Have you not known? Have you not heard? The Lord is the everlasting God, the Creator of the ends of the earth. God does not faint or grow weary; God’s understanding is unsearchable. God gives power to the faint and strengthens the powerless. Even youths will faint and be weary, and the young will fall exhausted; but those who wait for the Lord shall renew their strength, they shall mount up with wings like eagles, they shall run and not be weary, they shall walk and not faint.
But now thus says the Lord, the one who created you, O Jacob,
the one who formed you, O Israel:
Do not fear, for I have redeemed you;
I have called you by name, you are mine.
When you pass through the waters, I will be with you;
and through the rivers, they shall not overwhelm you;
when you walk through the fire you shall not be burned,
and the flame shall not consume you.
For I am the Lord your God, the Holy One of Israel, your Savior.
(From Isaiah 40 and 42)
To Reconciling Congregations and Annual Conference Coordinators:
General Conference 2000 is over. We are exhausted and angry, profoundly sad and in deep pain, and know that we share all of this with you. Despite our efforts as RCP and as partners in the AMAR coalition, the General Conference has, once again, reasserted the church’s unjust and unloving position on issues of heterosexism. Our greatest consolation is the knowledge that we did all that we could. The “Wide is God’s Welcome! Extend the Table!” campaign was meticulously planned, generously financed, abundantly resourced by hundreds of committed volunteers, and skillfully executed.
The General Conference, in both the Faith and Order Legislative Committee and the plenary sessions, heard the stories of faithful gay, lesbian, bisexual, and transgender persons. The conference witnessed courageous non-violent demonstrations and direct actions which proclaimed the demand for justice and inclusion. Still, more than sixty percent of the delegates closed their minds and hardened their hearts.
Although far from accomplishing all that we worked and prayed for, during these two weeks we were blessed by rich experiences of God’s grace. We glimpsed the hope of “beloved community” as we were bonded by our common labor. We were granted unexpected affirmation, when fearful brothers and sisters whispered words of support which they dared not speak aloud. We were invigorated by the power of our common witness, supported and shared by some delegates, bishops, and many others.
The United Methodist Church, broken and bigoted as it is, is our church. We are not going away; we will not be silenced; we will intensify our efforts. The Board met in Cleveland on Saturday and Sunday to begin immediate planning toward our goal of providing, throughout the denomination, communities of hospitality in the midst of hostility. We also initiated a process of visioning, through which we will reconsider the foci of our mission in light of the church’s continued intransigence. We cannot accomplish these things alone; we need all of you. We will be soliciting your ideas and help, but please do not wait for us to ask. Communicate with us, as together we pray and plan, work and witness.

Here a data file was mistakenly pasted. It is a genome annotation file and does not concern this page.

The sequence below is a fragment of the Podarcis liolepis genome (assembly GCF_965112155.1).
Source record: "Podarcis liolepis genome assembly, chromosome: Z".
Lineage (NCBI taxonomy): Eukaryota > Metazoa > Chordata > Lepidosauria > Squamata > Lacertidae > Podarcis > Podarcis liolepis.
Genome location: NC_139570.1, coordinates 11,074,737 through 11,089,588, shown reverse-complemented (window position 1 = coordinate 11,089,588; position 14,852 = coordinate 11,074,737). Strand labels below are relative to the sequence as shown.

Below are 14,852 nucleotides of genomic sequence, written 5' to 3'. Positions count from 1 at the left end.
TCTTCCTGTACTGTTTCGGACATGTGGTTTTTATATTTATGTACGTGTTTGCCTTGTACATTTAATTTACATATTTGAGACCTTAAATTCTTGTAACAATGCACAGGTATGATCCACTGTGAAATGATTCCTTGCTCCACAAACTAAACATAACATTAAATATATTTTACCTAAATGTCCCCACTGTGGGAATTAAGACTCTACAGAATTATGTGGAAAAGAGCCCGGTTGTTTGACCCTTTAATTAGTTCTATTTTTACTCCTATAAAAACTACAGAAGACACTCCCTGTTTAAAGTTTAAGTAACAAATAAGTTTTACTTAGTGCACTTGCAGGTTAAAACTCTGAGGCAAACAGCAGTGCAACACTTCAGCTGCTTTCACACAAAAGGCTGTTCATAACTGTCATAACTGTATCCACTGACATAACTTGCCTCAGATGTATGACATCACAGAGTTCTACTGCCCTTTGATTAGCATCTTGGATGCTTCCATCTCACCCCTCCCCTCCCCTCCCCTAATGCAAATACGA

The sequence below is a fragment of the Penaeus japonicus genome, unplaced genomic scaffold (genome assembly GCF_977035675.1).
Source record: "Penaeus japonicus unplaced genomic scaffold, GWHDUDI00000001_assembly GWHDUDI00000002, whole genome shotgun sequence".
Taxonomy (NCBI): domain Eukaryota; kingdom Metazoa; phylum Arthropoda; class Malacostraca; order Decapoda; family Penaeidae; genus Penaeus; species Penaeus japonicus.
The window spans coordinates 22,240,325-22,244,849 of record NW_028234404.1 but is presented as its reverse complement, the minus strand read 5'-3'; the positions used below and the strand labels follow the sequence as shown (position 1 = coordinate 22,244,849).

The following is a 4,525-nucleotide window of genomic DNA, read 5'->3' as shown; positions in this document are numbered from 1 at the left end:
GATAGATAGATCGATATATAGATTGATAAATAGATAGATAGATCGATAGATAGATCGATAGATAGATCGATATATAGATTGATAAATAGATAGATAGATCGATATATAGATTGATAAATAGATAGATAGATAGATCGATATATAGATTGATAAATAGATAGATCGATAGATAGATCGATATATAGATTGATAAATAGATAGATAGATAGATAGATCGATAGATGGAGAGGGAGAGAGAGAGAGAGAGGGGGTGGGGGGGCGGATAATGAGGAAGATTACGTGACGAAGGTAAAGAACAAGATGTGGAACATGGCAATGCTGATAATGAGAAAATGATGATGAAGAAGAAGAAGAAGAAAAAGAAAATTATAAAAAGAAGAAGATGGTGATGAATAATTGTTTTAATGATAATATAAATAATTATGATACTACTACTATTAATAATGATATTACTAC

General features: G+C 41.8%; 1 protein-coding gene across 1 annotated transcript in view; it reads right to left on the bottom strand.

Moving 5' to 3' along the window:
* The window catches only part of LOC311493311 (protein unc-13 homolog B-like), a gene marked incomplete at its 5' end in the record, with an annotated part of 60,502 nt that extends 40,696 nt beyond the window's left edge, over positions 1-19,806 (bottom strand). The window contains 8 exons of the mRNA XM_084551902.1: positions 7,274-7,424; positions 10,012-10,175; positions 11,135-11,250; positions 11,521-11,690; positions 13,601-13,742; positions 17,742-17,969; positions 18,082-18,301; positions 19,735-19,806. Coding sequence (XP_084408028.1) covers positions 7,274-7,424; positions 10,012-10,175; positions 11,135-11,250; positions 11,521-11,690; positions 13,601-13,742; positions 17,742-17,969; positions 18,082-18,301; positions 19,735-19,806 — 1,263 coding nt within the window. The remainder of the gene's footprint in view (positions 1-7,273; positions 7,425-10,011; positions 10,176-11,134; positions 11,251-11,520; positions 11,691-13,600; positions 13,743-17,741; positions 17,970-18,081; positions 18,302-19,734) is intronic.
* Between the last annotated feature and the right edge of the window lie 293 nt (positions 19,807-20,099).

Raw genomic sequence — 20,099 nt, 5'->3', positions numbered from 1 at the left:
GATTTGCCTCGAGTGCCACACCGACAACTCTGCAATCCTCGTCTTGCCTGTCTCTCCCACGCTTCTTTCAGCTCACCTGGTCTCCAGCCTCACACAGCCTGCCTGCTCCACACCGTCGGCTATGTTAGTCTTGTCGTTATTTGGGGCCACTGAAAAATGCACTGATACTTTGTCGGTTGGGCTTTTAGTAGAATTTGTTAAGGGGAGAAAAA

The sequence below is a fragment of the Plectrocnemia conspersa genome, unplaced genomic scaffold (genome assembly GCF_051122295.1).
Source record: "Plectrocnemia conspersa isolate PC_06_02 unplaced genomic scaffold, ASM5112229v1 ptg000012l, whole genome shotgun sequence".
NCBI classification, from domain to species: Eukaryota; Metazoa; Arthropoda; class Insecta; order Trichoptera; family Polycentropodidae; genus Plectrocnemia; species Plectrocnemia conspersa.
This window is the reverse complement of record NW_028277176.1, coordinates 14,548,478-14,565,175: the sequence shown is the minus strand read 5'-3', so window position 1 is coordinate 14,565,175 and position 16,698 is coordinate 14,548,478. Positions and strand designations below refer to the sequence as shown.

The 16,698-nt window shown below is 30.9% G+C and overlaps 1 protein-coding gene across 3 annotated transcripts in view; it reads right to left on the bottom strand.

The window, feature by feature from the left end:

The Board of Directors of the Reconciling Congregation Program recommits itself to the task before us. We ask that of you as well. We remind us all of the foundation of that task:
All this is from God, who reconciled us to Godself through Christ, and has given us the ministry of reconciliation; that is, in Christ God was reconciling the world to God, not counting their trespasses against them, and entrusting the message of reconciliation to us. So we are ambassadors for Christ, since God is making the divine appeal through us; we entreat you on behalf of Christ, be reconciled to God. (2 Corinthians 5:18-20)
Gayle Felton, Chair
The Board of Directors
The Reconciling Congregation Program
Deeply committed to social justice, Rev. Dr. Gayle C. Felton worked to integrate the public schools in her native Edgecombe County, N.C., and was a pioneer in building the Reconciling Movement advocating for the full inclusion of LGBT people in the United Methodist Church, going on to serve as the national board chair of the Reconciling Ministries Network. Among her published works are This Gift of Water, By Water and the Spirit, This Holy Mystery, United Methodists and the Sacraments, and The Coming of Jesus. She earned a bachelor’s degree in history from North Carolina Wesleyan College and a master’s of divinity and doctorate from Duke University, where she returned to teach in the divinity school.